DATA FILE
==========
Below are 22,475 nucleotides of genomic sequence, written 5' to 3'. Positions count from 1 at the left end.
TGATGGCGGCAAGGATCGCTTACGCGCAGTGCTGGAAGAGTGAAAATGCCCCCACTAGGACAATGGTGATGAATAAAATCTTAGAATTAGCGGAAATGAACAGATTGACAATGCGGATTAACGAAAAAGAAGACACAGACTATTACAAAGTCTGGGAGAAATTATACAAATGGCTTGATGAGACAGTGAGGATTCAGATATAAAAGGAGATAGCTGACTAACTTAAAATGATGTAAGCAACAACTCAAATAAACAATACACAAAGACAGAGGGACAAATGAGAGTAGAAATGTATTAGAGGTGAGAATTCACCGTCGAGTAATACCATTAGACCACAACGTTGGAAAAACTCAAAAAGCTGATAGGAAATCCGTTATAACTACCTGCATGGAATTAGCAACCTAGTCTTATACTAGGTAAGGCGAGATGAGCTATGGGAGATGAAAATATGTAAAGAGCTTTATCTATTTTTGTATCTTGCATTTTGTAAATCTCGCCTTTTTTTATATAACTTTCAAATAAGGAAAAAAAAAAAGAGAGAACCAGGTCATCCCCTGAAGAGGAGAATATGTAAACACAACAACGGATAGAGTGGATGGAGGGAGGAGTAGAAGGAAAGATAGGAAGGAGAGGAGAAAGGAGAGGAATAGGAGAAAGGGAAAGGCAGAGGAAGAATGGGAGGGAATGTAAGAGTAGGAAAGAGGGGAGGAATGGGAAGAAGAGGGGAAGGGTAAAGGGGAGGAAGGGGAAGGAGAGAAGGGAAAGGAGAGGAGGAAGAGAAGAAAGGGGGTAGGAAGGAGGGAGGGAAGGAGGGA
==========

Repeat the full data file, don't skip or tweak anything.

Below are 22,475 nucleotides of genomic sequence, written 5' to 3'. Positions count from 1 at the left end.
TGATGGCGGCAAGGATCGCTTACGCGCAGTGCTGGAAGAGTGAAAATGCCCCCACTAGGACAATGGTGATGAATAAAATCTTAGAATTAGCGGAAATGAACAGATTGACAATGCGGATTAACGAAAAAGAAGACACAGACTATTACAAAGTCTGGGAGAAATTATACAAATGGCTTGATGAGACAGTGAGGATTCAGATATAAAAGGAGATAGCTGACTAACTTAAAATGATGTAAGCAACAACTCAAATAAACAATACACAAAGACAGAGGGACAAATGAGAGTAGAAATGTATTAGAGGTGAGAATTCACCGTCGAGTAATACCATTAGACCACAACGTTGGAAAAACTCAAAAAGCTGATAGGAAATCCGTTATAACTACCTGCATGGAATTAGCAACCTAGTCTTATACTAGGTAAGGCGAGATGAGCTATGGGAGATGAAAATATGTAAAGAGCTTTATCTATTTTTGTATCTTGCATTTTGTAAATCTCGCCTTTTTTTATATAACTTTCAAATAAGGAAAAAAAAAAAGAGAGAACCAGGTCATCCCCTGAAGAGGAGAATATGTAAACACAACAACGGATAGAGTGGATGGAGGGAGGAGTAGAAGGAAAGATAGGAAGGAGAGGAGAAAGGAGAGGAATAGGAGAAAGGGAAAGGCAGAGGAAGAATGGGAGGGAATGTAAGAGTAGGAAAGAGGGGAGGAATGGGAAGAAGAGGGGAAGGGTAAAGGGGAGGAAGGGGAAGGAGAGAAGGGAAAGGAGAGGAGGAAGAGAAGAAAGGGGGTAGGAAGGAGGGAGGGAAGGAGGGA